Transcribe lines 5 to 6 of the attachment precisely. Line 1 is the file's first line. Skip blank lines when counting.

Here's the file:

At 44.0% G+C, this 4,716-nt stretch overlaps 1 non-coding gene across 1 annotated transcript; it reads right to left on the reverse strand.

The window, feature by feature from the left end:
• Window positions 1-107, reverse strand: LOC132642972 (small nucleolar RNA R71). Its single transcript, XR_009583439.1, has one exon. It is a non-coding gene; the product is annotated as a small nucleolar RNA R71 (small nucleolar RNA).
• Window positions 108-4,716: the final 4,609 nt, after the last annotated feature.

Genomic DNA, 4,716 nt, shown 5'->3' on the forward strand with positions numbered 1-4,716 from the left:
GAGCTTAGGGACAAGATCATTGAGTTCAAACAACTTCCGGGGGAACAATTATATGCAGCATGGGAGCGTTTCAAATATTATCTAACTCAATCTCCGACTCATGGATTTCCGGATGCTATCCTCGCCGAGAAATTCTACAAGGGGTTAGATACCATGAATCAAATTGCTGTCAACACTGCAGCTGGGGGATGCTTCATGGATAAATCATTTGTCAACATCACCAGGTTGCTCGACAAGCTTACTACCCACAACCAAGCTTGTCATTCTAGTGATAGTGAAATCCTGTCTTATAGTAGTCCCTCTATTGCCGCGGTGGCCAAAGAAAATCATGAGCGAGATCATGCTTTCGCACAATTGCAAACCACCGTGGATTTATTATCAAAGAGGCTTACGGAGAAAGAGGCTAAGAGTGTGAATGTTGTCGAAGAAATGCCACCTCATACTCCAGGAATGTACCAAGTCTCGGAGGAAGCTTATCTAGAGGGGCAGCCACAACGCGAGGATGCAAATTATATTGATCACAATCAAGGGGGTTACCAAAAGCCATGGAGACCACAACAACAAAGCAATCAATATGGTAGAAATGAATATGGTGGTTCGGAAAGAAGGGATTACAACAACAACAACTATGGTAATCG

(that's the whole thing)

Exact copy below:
Genomic DNA, 4,716 nt, shown 5'->3' on the forward strand with positions numbered 1-4,716 from the left:
GAGCTTAGGGACAAGATCATTGAGTTCAAACAACTTCCGGGGGAACAATTATATGCAGCATGGGAGCGTTTCAAATATTATCTAACTCAATCTCCGACTCATGGATTTCCGGATGCTATCCTCGCCGAGAAATTCTACAAGGGGTTAGATACCATGAATCAAATTGCTGTCAACACTGCAGCTGGGGGATGCTTCATGGATAAATCATTTGTCAACATCACCAGGTTGCTCGACAAGCTTACTACCCACAACCAAGCTTGTCATTCTAGTGATAGTGAAATCCTGTCTTATAGTAGTCCCTCTATTGCCGCGGTGGCCAAAGAAAATCATGAGCGAGATCATGCTTTCGCACAATTGCAAACCACCGTGGATTTATTATCAAAGAGGCTTACGGAGAAAGAGGCTAAGAGTGTGAATGTTGTCGAAGAAATGCCACCTCATACTCCAGGAATGTACCAAGTCTCGGAGGAAGCTTATCTAGAGGGGCAGCCACAACGCGAGGATGCAAATTATATTGATCACAATCAAGGGGGTTACCAAAAGCCATGGAGACCACAACAACAAAGCAATCAATATGGTAGAAATGAATATGGTGGTTCGGAAAGAAGGGATTACAACAACAACAACTATGGTAATCG